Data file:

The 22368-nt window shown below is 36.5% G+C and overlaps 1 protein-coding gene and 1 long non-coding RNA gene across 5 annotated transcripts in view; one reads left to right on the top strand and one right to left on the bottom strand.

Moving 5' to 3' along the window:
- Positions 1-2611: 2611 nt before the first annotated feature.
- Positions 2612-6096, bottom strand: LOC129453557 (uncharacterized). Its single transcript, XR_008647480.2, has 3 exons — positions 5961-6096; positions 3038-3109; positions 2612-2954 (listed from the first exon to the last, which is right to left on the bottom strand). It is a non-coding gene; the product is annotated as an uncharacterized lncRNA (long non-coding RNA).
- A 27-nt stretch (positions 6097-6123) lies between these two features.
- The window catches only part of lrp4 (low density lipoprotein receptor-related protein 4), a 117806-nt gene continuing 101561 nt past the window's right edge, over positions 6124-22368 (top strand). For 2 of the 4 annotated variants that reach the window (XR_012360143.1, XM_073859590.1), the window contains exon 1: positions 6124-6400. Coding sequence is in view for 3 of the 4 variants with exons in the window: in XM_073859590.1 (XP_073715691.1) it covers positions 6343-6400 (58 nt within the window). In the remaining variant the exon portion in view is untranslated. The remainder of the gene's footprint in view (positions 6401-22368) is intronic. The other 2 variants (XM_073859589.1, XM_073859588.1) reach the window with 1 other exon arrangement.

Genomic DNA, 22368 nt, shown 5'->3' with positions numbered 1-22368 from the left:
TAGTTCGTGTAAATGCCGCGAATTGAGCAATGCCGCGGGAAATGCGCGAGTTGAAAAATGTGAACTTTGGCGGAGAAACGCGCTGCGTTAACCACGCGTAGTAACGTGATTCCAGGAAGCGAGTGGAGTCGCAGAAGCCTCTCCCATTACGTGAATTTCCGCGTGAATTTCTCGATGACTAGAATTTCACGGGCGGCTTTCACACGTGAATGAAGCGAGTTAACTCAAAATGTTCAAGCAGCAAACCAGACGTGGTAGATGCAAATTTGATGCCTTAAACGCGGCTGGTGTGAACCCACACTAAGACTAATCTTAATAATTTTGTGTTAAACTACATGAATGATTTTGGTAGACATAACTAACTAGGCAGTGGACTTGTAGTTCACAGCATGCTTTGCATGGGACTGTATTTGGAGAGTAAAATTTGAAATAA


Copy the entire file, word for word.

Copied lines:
The 22368-nt window shown below is 36.5% G+C and overlaps 1 protein-coding gene and 1 long non-coding RNA gene across 5 annotated transcripts in view; one reads left to right on the top strand and one right to left on the bottom strand.

Moving 5' to 3' along the window:
- Positions 1-2611: 2611 nt before the first annotated feature.
- Positions 2612-6096, bottom strand: LOC129453557 (uncharacterized). Its single transcript, XR_008647480.2, has 3 exons — positions 5961-6096; positions 3038-3109; positions 2612-2954 (listed from the first exon to the last, which is right to left on the bottom strand). It is a non-coding gene; the product is annotated as an uncharacterized lncRNA (long non-coding RNA).
- A 27-nt stretch (positions 6097-6123) lies between these two features.
- The window catches only part of lrp4 (low density lipoprotein receptor-related protein 4), a 117806-nt gene continuing 101561 nt past the window's right edge, over positions 6124-22368 (top strand). For 2 of the 4 annotated variants that reach the window (XR_012360143.1, XM_073859590.1), the window contains exon 1: positions 6124-6400. Coding sequence is in view for 3 of the 4 variants with exons in the window: in XM_073859590.1 (XP_073715691.1) it covers positions 6343-6400 (58 nt within the window). In the remaining variant the exon portion in view is untranslated. The remainder of the gene's footprint in view (positions 6401-22368) is intronic. The other 2 variants (XM_073859589.1, XM_073859588.1) reach the window with 1 other exon arrangement.

Genomic DNA, 22368 nt, shown 5'->3' with positions numbered 1-22368 from the left:
TAGTTCGTGTAAATGCCGCGAATTGAGCAATGCCGCGGGAAATGCGCGAGTTGAAAAATGTGAACTTTGGCGGAGAAACGCGCTGCGTTAACCACGCGTAGTAACGTGATTCCAGGAAGCGAGTGGAGTCGCAGAAGCCTCTCCCATTACGTGAATTTCCGCGTGAATTTCTCGATGACTAGAATTTCACGGGCGGCTTTCACACGTGAATGAAGCGAGTTAACTCAAAATGTTCAAGCAGCAAACCAGACGTGGTAGATGCAAATTTGATGCCTTAAACGCGGCTGGTGTGAACCCACACTAAGACTAATCTTAATAATTTTGTGTTAAACTACATGAATGATTTTGGTAGACATAACTAACTAGGCAGTGGACTTGTAGTTCACAGCATGCTTTGCATGGGACTGTATTTGGAGAGTAAAATTTGAAATAA